This would extend not just to matters of theological doctrine but to matters of polity and discipline as well. As we see in the Serbian Orthodox case, this would extend to matters of church organization, but also beyond. So if the Roman Catholic Church, for example, says that the seal of the confessional is sacred and may not be broken even when a penitent confesses a felony to a priest, the state cannot supersede that rule with a mandatory reporting statute that requires crimes to be reported to the authorities when heard by priests. It would also apply to statements made by Scientologists to their ministers in the process of Scientology spiritual counseling. The state cannot reinterpret those actions as something else.
In the case of Christians, for example, the state cannot say that telling someone else some bad thing is no different whether it is done in the process of the sacrament of penance or while talking to a teacher in a public school. Nor could the state say Catholics are letting minors drink wine in violation of the alcohol beverage laws and that it matters not that the church calls it drinking the blood of Christ.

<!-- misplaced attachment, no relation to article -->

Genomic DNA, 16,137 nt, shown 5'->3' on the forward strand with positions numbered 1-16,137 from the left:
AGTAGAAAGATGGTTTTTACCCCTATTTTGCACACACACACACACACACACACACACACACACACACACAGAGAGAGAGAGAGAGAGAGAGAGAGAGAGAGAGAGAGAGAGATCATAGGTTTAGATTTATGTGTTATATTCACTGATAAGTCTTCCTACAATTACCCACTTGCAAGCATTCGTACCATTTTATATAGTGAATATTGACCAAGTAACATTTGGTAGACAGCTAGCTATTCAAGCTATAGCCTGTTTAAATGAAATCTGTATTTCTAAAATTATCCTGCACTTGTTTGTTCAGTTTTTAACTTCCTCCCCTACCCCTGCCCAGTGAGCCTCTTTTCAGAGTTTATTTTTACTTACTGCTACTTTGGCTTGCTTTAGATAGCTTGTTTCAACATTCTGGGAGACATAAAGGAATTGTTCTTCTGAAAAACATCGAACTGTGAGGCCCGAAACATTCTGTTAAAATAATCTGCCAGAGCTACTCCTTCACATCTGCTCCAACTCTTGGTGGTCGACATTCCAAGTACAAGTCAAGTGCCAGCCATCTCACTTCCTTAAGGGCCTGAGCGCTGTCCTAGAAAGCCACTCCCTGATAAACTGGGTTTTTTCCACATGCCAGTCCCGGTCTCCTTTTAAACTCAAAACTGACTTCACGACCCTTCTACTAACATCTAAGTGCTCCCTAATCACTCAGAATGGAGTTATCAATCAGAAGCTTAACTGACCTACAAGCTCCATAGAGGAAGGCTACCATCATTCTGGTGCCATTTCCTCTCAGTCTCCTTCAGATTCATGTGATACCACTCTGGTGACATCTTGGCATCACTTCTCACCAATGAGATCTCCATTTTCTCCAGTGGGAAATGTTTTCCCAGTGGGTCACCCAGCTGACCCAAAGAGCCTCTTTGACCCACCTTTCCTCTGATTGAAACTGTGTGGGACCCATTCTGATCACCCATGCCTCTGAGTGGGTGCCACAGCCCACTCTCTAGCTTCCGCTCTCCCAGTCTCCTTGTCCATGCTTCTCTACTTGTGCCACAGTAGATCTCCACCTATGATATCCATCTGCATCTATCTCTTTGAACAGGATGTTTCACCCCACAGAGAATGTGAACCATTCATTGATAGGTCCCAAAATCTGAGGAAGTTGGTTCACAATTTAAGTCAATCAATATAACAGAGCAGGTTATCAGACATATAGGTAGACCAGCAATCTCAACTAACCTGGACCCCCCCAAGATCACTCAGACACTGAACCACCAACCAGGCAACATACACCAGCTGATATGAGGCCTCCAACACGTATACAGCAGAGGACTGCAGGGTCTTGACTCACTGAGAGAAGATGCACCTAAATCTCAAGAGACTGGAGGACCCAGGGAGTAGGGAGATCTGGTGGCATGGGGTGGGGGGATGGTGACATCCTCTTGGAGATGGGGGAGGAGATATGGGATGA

As difficult as some of these cases may be, courts have usually sided with the church and with the Lockean ideas. The church, not the state, distinguishes between human actions based on their religious motivation or lack thereof.
Of course, every action is simply a human action even if it is done by a pious person. Many religious rituals are essentially simple—actions like eating bread and drinking wine, washing with water, telling someone what is bothering you, singing, or helping people less fortunate. Religious institutions, not some state regulator, get to say what those actions mean. Otherwise religion is just another activity controlled by a minority that holds power and loses its ability to exist separate from the state.
Why is it important to insist on both the personal and institutional aspects of religious freedom? Because if it is reduced to simply a personal right, it could be interpreted to mean something like a right to conscience or free thought. It is not simply that. We do not really need to have a legally protected right to conscience; governments cannot force people to think a certain way. In fact, they cannot even know what citizens are thinking unless they express those thoughts in words or action. Language and action are social at their core, as is religion—which is more than private belief, more than “spirituality.”